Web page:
Church as a Haven for Change
“We believe that that Church, when operating as Christ intended it to be, is the greatest treatment centre on earth.” As the body of Christ, the church is the best place for growth and restoration. As we follow God’s commands for us, the church becomes a haven for those who are hurting, a shelter for those that find themselves in the midst of the storm. As the body of Christ, we are called to reach out to the hurting, support those who are struggling, and nurture those in need.
This care and support merely begins with making meals, doing some housework or providing financial support. People’s needs are so much more than physical. Scripture calls us to care for each other’s souls as we build one another up (Rom 14:19; 1 Thess 5:11), exhort one another (Heb 3:13) and where necessary admonish one another (Rom 15:14). Our conversations become infused with the gospel as our love for God and our love for each other grows simultaneously.
It is through these gospel infused conversations that we learn to wisely connect the hope of Scripture to the details of our lives. We share more about what is happening in our lives, drawing closer to each other as we reveal the cares of our heart. The encouragement and strengthening that comes from brothers and sisters in Christ helps us to turn to God with our fears and burdens. As we pray with each other and for one another, we learn more of the work of the Triune God in our lives. Together we come to know and love each other more, and in that our love and knowledge of God is encouraged and strengthened.
The gospel infused conversations are not limited to a biblical counsellor’s office or a pastoral visit from your minister or elders. The gospel should fill all of our conversations. Each time we interact with each other, our love for God and for his people drives us to connect over more than the weather or sport. Guided by this love, we draw closer and share some more details of our lives as we talk after church. Our conversations over coffee move from the superficial, drawing deeper to some of the matters that are weighing on our hearts. The focus and nature of our Bible studies shift as we learn to move from talking about the passage to applying the passage to specific details in our lives. We learn to ask for prayer in new ways, growing in vulnerability and wisdom.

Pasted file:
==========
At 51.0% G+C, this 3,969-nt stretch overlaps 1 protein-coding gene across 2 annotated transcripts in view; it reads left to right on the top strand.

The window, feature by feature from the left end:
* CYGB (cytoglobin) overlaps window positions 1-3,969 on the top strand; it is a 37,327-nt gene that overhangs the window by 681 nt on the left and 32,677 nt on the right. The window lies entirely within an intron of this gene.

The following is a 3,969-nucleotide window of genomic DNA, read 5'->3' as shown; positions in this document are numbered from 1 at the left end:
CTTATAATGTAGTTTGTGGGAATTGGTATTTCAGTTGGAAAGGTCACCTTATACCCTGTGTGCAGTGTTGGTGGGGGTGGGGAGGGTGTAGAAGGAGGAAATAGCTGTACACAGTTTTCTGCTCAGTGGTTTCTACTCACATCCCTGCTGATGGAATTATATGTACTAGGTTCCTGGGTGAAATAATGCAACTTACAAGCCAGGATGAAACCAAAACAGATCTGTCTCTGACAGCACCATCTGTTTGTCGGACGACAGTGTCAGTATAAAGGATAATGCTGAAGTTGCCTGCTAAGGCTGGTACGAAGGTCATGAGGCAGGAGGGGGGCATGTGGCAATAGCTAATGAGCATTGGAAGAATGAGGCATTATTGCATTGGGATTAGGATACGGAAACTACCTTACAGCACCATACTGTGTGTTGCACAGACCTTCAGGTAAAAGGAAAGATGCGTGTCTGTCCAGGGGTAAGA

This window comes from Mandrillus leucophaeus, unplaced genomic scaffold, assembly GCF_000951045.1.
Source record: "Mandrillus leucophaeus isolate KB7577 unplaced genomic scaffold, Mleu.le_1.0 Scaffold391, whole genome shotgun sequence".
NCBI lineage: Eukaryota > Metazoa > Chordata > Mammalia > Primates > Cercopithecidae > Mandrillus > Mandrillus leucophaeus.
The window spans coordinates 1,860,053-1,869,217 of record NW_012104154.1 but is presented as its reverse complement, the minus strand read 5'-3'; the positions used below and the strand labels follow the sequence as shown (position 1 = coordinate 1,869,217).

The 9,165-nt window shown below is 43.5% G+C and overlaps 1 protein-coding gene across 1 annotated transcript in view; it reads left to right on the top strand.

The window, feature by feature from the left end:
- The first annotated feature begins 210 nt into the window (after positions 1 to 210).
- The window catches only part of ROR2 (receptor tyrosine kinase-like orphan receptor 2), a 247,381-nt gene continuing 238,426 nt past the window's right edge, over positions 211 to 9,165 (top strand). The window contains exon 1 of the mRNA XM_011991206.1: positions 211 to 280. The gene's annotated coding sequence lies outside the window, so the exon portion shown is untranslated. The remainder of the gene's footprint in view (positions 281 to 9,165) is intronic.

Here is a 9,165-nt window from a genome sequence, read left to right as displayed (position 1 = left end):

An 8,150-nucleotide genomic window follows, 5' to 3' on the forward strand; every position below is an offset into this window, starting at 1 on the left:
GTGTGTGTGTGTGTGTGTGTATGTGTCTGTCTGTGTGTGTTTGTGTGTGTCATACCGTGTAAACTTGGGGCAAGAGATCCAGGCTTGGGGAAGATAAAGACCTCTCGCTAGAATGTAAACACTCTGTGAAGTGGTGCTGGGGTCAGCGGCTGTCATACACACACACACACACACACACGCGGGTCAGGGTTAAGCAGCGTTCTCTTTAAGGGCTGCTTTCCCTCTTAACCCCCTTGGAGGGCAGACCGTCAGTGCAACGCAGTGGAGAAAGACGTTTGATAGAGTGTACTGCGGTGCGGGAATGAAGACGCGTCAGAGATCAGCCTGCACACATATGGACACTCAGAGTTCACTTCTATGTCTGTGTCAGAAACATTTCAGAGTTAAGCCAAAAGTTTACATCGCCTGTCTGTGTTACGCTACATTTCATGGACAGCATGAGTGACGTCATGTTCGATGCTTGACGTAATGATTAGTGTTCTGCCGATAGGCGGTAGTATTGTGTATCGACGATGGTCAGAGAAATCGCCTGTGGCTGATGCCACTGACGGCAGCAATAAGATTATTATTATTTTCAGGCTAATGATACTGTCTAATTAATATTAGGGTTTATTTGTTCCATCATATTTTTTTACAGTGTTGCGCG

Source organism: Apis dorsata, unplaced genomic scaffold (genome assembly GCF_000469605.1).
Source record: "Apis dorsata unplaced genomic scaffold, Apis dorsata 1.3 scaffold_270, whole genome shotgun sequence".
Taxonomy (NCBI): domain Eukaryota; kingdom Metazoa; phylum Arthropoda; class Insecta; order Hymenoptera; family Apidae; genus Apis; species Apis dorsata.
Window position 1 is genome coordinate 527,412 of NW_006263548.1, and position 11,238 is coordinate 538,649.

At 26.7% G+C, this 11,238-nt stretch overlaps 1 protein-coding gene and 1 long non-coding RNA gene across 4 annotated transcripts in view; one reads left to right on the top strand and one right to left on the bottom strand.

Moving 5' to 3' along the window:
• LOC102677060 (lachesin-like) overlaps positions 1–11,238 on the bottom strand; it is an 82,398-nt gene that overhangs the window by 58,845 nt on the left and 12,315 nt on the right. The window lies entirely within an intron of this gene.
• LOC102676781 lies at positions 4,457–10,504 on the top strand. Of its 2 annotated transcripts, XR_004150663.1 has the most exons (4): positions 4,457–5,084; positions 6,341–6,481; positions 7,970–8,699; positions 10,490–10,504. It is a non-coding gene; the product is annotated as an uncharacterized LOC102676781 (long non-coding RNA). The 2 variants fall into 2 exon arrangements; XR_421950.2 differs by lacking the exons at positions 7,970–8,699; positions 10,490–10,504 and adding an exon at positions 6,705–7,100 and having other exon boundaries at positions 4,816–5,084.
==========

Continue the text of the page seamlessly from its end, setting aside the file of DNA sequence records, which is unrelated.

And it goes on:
Perhaps this does seem idealistic, a far-fetched dream of love, harmony and wisdom that seems unachievable. This is not a vision that is based on our achievements, or on how well we can listen, love, or care for those around us. The love that we have for one another is God’s love. He commands us to care for each other and promises that He will give us what we need to do so.
God is at work in his church. He is busy using us, and using those in our lives to restore, strengthen and heal. Through the work that He is doing, the church will continue to grow as the greatest treatment centre on earth. In the work that He is doing in each of us, we will grow in love, wisdom, and humility so that we may learn to connect Scripture with the details of our lives and the lives of those around us.
Camille de Vos
Executive Officer – Trellis Counselling
 Lee Lewis and Michael Snetzer in Biblical Counselling in the Church,Bob Kellemen (Editor.)
 This is not to take away from the role of professionals in supporting those who need specialist care. Instead, this is to orient the care that they provide within the church.